Watery Eyes and Chronic Dry Eye
Chronic dry eye is a disease of the surface of the eye that can happen when your eye does not make enough tears or there is an issue with the tears that are made. Dry eye disease leads to symptoms that can make you feel miserable. Itchy, gritty, burning, and painful eyes are common in dry eye disease.
However, what may seem strange is that dry eyes do not necessarily mean little or no tears. Why is this the case? The answer lies in how the tears are made, what they are made up of, and the normal response to dry eyes.
The importance of the tear film
The reason the surface of your eye – the cornea – allows you to see is because of the tear film. The tear film is the perfect mix of oil on water, held onto the surface of the eye by mucus. Our tears are constantly washed over the eye with every blink. Without the moisturizing effect of tears on the eye surface, the cornea is not a polished lens. Instead, the cornea becomes rough and gritty like sandpaper.1
For someone with normal eye moisture, the corneal surface stays moist between blinks. This allows for easy, smooth blinking. In dry eye disease, the eye surface becomes dry between blinks. The rough corneal surface leads to blurry vision and the scratchy feeling that occurs with dry eyes. Blinking also happens less often in dry eye disease, making the condition worse.1
Increased tear production
In dry eye disease, the cornea does not have the moisture it needs. Blinking causes increased friction, which leads to irritation. The irritation triggers the eye’s lacrimal gland to produce more tears as a protective response to the dry, rough surface.2
The problem with this increased tear reflex is that the eyelids can only hold a certain amount of tears. The excess tears overflow out of the eye, causing tears to drain onto your face. Additionally, the lacrimal gland (tear gland) only produces the watery layer of the tear film and does not replace the oil and mucus layers that are also important parts of tears. So, even though your eyes are dry, the tear production and response is dysfunctional and does not solve your dry eye problem.2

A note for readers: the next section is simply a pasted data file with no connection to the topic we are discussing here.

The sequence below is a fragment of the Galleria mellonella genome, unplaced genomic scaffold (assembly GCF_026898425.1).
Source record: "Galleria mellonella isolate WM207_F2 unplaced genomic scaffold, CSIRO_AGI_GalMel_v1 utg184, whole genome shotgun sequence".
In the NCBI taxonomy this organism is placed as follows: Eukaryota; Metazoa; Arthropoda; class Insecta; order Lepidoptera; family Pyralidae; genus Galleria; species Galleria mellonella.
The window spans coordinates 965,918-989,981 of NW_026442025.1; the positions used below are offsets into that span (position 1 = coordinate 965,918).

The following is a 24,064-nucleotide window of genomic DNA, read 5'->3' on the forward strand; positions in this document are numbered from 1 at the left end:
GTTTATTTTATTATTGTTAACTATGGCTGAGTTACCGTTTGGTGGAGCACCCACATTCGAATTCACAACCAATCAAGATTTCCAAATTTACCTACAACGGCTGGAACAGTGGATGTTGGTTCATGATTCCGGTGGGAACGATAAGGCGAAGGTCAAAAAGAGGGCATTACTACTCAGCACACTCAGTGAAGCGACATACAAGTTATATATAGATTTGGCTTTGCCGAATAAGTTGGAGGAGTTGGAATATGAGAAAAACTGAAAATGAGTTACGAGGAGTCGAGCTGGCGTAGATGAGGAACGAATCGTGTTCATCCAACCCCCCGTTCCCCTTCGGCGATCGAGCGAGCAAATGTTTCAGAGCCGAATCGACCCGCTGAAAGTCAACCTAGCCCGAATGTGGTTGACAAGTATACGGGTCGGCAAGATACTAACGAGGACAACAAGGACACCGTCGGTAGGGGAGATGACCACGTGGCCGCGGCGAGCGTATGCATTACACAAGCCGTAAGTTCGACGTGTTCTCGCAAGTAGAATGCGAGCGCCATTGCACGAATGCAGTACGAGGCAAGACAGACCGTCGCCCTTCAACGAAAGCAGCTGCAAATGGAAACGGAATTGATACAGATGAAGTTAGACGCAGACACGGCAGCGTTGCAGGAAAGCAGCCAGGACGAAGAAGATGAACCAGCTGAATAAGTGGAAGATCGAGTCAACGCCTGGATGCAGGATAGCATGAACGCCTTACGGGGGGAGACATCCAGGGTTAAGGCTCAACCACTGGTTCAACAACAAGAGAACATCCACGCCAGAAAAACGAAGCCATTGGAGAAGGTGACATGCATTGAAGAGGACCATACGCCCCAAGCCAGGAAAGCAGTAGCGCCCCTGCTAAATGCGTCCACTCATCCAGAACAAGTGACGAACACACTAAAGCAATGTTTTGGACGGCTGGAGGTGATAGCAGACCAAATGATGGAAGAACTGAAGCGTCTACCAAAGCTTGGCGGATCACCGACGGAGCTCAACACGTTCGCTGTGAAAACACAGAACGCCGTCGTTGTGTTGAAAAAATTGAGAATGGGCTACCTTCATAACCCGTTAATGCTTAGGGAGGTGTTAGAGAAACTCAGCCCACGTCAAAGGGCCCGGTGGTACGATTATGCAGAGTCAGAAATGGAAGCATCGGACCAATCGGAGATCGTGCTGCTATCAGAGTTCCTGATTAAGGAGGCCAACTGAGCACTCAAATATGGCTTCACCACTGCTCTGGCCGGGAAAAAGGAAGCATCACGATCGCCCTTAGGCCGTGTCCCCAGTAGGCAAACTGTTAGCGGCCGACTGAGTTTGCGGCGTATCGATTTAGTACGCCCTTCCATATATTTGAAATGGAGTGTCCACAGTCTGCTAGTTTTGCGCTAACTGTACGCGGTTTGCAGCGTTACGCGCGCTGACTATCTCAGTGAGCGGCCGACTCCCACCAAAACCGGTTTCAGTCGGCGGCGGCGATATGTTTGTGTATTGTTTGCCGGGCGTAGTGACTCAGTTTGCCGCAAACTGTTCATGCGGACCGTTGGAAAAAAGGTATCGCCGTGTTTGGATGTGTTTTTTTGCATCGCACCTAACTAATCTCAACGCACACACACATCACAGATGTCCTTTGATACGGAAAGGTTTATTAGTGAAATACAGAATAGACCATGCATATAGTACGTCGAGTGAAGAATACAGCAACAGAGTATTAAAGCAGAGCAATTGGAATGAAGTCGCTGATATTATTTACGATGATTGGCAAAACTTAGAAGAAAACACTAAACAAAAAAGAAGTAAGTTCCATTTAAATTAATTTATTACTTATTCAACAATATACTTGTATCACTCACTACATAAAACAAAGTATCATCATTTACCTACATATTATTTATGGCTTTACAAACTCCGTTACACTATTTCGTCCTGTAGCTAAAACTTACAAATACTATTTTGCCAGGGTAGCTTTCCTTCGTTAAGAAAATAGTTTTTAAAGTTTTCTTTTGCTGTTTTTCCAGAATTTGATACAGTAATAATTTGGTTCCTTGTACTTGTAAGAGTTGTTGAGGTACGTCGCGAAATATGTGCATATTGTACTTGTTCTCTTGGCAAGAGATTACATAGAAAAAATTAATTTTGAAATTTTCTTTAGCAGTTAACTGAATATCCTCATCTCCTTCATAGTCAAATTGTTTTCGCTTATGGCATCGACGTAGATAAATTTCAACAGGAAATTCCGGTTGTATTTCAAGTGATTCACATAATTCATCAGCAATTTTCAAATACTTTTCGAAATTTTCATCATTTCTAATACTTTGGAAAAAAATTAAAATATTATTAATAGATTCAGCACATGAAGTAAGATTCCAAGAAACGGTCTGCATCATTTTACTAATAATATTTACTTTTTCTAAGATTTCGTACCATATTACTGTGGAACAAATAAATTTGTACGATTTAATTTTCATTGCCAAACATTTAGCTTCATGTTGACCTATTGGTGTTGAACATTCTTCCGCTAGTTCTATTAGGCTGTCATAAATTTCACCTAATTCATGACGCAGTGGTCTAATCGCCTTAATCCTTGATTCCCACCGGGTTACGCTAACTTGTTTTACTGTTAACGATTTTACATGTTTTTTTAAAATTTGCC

Problems with the tear system
Any problem with the way tears are made can lead to dry eye disease or extra watering of the eyes. This may include problems with:3
- The glands that make the tears
- The openings where the tears flow out
- The ducts, or passageways, that the tears drain through
Are my watery eyes caused by chronic dry eye?
Watery eyes are not always due to dry eye disease. Many things can cause watery eyes. Any irritation of the eye surface can cause the eye to respond by producing extra tears.
Only a doctor can recommend the right treatment for your watery eyes. You may need special tests or exams, eye drops, or other treatments. Talk to your doctor about all the signs you have to make sure you get the right treatment for your symptoms.